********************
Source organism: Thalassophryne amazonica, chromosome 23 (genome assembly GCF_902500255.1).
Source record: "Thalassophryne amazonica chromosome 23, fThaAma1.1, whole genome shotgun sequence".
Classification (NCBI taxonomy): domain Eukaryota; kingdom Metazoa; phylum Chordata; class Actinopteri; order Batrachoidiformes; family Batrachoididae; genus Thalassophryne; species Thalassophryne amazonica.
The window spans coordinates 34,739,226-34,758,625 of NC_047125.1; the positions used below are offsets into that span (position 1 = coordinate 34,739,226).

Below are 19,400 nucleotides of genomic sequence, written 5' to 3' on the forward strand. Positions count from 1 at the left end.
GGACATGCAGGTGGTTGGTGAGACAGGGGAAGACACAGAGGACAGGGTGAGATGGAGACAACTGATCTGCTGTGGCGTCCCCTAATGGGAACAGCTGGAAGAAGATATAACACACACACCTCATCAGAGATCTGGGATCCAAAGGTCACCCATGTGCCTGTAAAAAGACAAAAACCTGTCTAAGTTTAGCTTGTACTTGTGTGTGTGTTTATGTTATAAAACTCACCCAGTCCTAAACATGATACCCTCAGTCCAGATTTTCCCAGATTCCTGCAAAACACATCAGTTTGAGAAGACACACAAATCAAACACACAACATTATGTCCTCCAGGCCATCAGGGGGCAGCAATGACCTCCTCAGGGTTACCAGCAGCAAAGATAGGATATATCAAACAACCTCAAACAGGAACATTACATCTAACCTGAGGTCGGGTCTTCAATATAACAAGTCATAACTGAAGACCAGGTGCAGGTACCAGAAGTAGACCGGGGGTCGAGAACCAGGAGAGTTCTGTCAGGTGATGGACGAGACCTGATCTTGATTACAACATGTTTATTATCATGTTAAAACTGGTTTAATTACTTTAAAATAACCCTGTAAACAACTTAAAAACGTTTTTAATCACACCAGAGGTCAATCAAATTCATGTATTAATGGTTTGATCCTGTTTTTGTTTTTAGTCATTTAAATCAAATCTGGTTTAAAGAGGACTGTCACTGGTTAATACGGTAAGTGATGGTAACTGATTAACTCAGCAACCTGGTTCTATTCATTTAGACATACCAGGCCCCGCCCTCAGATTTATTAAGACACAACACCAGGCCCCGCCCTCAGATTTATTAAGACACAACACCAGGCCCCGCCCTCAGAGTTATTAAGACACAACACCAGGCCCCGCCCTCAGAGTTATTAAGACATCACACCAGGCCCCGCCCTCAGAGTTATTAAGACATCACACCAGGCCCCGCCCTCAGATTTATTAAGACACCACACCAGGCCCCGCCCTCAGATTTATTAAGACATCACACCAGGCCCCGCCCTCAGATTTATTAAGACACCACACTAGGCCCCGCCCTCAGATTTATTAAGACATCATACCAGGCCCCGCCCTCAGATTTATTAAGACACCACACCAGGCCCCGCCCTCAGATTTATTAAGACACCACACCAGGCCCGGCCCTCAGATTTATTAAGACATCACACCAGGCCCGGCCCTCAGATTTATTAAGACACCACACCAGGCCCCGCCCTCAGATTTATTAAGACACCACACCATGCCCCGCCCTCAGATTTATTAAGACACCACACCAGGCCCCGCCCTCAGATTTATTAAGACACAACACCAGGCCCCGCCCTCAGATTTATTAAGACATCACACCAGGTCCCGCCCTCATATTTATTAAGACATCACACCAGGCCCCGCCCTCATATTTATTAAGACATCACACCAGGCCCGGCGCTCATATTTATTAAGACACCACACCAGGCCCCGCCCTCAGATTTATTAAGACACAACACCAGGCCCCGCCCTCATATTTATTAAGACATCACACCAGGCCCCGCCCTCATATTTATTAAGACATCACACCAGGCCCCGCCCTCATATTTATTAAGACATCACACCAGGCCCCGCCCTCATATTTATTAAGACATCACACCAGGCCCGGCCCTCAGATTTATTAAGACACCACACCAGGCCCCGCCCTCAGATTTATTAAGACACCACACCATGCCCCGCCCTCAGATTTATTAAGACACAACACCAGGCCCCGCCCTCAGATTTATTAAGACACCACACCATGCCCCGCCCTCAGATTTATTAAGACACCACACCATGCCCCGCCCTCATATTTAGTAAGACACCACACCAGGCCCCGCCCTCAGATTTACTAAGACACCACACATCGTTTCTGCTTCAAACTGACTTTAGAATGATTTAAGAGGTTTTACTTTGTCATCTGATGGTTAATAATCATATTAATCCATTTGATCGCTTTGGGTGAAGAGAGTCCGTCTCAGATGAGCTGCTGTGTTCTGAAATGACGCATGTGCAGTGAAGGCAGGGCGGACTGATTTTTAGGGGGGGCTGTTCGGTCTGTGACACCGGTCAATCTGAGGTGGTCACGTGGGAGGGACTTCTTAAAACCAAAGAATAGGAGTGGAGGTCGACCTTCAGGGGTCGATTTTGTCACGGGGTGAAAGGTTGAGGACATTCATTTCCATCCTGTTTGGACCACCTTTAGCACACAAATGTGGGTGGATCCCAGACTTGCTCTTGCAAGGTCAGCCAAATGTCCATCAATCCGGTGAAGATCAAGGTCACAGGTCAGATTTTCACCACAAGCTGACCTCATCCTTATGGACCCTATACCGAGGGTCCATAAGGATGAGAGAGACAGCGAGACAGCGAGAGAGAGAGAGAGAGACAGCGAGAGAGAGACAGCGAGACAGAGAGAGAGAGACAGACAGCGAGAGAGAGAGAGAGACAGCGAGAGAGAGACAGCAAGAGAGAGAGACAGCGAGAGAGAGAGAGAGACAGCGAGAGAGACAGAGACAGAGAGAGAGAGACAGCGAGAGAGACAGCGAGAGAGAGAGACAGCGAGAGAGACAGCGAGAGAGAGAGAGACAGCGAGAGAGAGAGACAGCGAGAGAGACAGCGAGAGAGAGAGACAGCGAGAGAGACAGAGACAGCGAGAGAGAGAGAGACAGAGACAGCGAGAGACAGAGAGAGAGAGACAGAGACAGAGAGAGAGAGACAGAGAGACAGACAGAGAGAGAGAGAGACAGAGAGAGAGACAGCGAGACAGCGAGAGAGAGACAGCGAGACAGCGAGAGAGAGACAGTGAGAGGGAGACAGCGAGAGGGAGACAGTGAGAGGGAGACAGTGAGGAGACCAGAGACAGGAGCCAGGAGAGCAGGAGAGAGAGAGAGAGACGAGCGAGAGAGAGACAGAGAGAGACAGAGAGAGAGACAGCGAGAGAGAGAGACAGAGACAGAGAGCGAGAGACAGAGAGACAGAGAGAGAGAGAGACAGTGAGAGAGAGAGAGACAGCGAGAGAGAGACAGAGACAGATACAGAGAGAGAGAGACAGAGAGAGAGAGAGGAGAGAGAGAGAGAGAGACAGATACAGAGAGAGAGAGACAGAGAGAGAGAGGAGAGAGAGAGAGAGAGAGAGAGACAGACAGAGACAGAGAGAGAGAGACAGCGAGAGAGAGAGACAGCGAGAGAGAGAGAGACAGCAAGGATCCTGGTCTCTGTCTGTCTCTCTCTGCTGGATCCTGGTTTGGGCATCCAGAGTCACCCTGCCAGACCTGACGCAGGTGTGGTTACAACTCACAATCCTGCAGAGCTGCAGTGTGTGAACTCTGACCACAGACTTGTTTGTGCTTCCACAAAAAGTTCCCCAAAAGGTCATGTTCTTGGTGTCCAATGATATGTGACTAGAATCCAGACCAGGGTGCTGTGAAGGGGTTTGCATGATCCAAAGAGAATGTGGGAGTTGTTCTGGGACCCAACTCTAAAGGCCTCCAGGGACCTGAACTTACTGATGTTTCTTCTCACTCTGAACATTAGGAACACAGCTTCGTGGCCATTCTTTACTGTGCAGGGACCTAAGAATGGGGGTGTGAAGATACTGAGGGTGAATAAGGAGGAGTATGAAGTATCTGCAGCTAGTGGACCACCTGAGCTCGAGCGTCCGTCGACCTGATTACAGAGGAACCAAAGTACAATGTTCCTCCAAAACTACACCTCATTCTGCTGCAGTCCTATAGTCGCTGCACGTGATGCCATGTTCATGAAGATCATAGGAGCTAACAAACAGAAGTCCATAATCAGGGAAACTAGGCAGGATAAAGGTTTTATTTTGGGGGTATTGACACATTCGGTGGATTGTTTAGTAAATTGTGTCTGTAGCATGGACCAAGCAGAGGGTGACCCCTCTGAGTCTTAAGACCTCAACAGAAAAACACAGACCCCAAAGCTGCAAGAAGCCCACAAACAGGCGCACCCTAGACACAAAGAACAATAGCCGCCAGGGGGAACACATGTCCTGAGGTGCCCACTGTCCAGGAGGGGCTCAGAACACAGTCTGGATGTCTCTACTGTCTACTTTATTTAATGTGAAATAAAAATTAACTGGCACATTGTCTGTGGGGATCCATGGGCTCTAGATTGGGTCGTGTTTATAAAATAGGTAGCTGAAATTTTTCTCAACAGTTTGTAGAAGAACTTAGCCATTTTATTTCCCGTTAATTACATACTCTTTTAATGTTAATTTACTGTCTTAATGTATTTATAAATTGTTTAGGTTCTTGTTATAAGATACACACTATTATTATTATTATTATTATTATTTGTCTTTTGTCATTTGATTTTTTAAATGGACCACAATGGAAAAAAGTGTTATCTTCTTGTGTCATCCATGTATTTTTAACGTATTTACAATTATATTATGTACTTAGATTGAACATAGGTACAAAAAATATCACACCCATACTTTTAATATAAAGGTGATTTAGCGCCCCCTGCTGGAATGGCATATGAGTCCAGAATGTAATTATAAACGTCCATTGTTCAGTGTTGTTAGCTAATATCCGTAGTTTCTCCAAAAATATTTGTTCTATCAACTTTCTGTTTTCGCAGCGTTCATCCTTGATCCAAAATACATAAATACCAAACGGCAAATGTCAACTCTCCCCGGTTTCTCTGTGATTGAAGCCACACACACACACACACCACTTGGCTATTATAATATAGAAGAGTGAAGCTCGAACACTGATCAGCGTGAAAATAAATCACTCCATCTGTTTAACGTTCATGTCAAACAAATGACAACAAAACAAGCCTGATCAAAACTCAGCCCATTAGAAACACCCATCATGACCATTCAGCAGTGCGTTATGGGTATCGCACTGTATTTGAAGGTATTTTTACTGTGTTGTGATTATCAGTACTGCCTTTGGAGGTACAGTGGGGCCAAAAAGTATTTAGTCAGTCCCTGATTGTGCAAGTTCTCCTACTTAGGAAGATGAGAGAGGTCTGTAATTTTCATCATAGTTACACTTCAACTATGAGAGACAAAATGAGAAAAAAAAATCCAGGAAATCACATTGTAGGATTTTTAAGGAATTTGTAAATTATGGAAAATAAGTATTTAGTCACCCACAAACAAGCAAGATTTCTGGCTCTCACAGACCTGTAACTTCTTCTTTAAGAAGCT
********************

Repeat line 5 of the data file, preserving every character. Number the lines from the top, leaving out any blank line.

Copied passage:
Below are 19,400 nucleotides of genomic sequence, written 5' to 3' on the forward strand. Positions count from 1 at the left end.